The lake was silent for some time. Finally, it said:
'I weep for Narcissus, but I never noticed that Narcissus was beautiful. I weep because, each time he knelt beside my banks, I could see, in the depths of his eyes, my own beauty reflected.'
Paulo Coelho, The Alchemist
Z Garden is Zavros’ second solo exhibition with Sullivan+Strumpf. His first, A Guy Like Me, presented in Sydney near the end of 2020, was a series of eight lightjet print photographs. The photographs capture Zavros’ doppelgänger mannequin, christened Dad, in scenes ostensibly drawn from Zavros’ life. Dad-as-Zavros is staged in turn by his pool, in his car, at the beach, with his three children, and with his horses. Dad is a self-portrait in plastic, embodying not just the self, but the self as we wish or strive for it to be. In the artist’s words: “He’s a better version of me – 6”3, broader, more cut, a bit younger, and a lot smoother.” The perfect self, captured in perfect vignettes from his perfect life.
All of Michael Zavros’ works are self-portraits, in one sense or another. They are also interrogations of the form and function of self-portraiture. The integration of front-facing cameras in smartphones and of the internet in our lives is complete, gifting the means and motive for self-portraiture to the masses. What, then, is the purpose of a self-portrait in 2021? So asks Michael Zavros.
A Guy Like Me makes manifest the interplay between Zavros’ self-concept and (what he imagines to be) others’ perception of him. The photographs examine the interactive, durational performance piece that is the self – on Instagram, in the art world, and living in 2021. The artist is nothing if not self-aware. The artifice is apparent – we can see the labour and the seams. The Ken doll’s expression is vacant, his perfect body as stiff as a board. The joins between his perfectly-proportioned limbs are gaping, and his flawless skin and hair look waxen and slippery. Dad is a stand-in, an avatar for consumption. Maybe the doppelgänger is a humanoid offering made by Zavros to the gods, to the people, to his eager audience, to his ego – a bait-and-switch, to rescue his ‘self’ from Erysichthonian desire and destruction.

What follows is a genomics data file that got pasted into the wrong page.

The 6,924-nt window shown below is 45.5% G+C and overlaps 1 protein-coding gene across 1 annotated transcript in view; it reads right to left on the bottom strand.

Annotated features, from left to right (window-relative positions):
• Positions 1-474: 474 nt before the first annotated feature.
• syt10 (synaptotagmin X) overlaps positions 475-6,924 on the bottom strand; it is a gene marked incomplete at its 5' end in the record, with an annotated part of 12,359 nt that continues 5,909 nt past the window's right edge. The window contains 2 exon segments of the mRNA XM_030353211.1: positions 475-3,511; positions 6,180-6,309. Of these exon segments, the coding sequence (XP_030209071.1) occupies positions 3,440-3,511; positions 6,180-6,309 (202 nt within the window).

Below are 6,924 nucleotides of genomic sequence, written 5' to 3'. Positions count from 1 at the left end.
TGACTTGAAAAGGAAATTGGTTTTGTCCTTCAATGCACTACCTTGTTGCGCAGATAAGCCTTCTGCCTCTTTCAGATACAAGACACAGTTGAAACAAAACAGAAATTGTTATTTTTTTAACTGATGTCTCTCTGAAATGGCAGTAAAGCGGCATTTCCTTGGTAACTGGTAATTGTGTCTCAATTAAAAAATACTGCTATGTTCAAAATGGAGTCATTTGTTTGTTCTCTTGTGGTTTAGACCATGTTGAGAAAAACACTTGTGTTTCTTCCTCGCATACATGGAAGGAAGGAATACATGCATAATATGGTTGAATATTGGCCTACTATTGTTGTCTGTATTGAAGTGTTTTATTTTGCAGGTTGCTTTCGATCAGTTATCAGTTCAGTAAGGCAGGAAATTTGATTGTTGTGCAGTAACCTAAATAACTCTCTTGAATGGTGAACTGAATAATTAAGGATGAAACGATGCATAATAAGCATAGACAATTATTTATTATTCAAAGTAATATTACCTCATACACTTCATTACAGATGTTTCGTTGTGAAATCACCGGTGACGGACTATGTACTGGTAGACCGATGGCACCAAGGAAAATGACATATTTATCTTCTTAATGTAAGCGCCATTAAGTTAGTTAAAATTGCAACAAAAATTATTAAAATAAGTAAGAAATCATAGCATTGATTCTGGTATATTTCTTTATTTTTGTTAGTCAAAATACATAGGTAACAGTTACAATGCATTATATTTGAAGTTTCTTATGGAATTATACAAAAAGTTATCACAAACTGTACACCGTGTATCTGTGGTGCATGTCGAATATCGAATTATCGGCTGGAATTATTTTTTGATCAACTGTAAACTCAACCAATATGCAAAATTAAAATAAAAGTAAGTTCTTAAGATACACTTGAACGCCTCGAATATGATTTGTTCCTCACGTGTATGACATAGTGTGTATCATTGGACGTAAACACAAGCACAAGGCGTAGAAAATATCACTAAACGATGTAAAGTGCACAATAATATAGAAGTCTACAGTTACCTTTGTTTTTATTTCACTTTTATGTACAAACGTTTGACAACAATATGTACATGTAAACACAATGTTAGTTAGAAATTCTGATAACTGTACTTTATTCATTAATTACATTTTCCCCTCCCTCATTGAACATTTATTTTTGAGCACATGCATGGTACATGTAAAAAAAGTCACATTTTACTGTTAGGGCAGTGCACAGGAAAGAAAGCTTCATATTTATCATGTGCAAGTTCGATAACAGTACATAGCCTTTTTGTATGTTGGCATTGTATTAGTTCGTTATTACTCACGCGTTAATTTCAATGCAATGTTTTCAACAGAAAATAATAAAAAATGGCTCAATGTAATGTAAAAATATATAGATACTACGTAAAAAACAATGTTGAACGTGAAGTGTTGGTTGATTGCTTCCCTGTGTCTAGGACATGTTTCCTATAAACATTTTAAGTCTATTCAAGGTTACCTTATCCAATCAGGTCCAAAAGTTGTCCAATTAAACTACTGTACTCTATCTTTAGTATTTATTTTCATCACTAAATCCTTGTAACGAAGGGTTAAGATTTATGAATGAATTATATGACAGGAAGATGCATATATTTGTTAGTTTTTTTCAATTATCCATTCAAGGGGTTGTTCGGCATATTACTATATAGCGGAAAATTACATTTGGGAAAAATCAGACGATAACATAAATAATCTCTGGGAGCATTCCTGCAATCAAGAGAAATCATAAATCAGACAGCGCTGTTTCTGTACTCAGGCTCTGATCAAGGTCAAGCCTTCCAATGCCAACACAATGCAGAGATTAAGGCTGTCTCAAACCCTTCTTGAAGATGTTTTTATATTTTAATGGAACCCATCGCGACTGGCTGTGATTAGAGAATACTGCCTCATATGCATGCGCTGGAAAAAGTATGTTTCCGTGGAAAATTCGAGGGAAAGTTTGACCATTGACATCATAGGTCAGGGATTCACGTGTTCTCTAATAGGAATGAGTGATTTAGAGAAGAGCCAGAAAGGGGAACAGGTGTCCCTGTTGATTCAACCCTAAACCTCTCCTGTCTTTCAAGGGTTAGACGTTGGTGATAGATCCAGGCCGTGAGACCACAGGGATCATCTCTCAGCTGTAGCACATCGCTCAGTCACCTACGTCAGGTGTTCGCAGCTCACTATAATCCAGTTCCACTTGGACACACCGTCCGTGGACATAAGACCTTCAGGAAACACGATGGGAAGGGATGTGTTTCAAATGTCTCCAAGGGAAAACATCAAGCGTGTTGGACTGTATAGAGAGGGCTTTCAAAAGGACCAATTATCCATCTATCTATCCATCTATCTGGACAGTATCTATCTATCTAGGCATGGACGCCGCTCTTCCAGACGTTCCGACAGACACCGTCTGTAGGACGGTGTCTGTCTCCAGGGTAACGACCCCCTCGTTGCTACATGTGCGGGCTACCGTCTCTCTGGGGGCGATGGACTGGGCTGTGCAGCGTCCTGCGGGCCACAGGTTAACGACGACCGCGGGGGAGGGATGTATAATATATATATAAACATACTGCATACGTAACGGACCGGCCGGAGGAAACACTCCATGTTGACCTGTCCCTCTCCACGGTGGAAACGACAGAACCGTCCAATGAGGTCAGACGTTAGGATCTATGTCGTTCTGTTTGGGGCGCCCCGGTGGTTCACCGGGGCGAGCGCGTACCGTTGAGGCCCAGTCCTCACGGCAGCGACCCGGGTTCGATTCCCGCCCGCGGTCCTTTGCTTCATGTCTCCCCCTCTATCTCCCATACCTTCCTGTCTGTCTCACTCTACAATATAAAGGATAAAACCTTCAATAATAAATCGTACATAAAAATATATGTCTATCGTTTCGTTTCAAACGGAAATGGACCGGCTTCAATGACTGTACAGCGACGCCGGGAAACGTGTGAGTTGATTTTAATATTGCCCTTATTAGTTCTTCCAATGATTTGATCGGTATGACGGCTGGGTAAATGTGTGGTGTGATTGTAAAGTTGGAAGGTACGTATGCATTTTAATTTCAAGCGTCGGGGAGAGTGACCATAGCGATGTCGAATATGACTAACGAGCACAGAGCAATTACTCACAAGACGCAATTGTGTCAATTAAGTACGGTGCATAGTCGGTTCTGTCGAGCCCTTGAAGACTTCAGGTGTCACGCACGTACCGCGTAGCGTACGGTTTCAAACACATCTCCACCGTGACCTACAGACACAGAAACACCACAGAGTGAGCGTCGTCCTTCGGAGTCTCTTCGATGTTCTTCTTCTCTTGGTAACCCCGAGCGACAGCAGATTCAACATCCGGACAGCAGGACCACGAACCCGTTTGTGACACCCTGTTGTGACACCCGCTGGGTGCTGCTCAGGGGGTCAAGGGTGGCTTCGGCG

This kind of double vision runs as a thread through Zavros’ practice, whose clever inversions, subversions, and trompe l’œils reflect on the cultural conditions of forever and today: identity, vanity, narcissism, perfectionism, desire, beauty, youth, and death, among others. Though he is best-known for his photorealistic paintings, of which there are 5 in Z Garden, he works across painting, drawing, photography, moving image, performance, and sculpture. Zavros draws from European and American painting traditions, and on ancient and contemporary Greek references (Zavros is, as his name might suggest, Greek-Cypriot). His visual language is beautiful, opulent, and darkly funny. Horticulture, architecture, décor, and objects of consumer culture figure alongside animals, fabled creatures, children, skeletons, and the artist himself.
Everything in Z Garden either is or contains a ‘Z’ – for Zavros. This tongue-in-cheek mode of self-portraiture recalls Zavros’ painting Mock orange (2014), in which the loosely-coiled peel of one semi-nude orange trails down from a stemmed silver compote, filled with oranges, leaves, and blossoms. The painting references a tradition of Dutch still-life painting, in which painters depicted peeled citrus to flex their talent or skill. Zavros’ orange peel falls in the shape of a Z.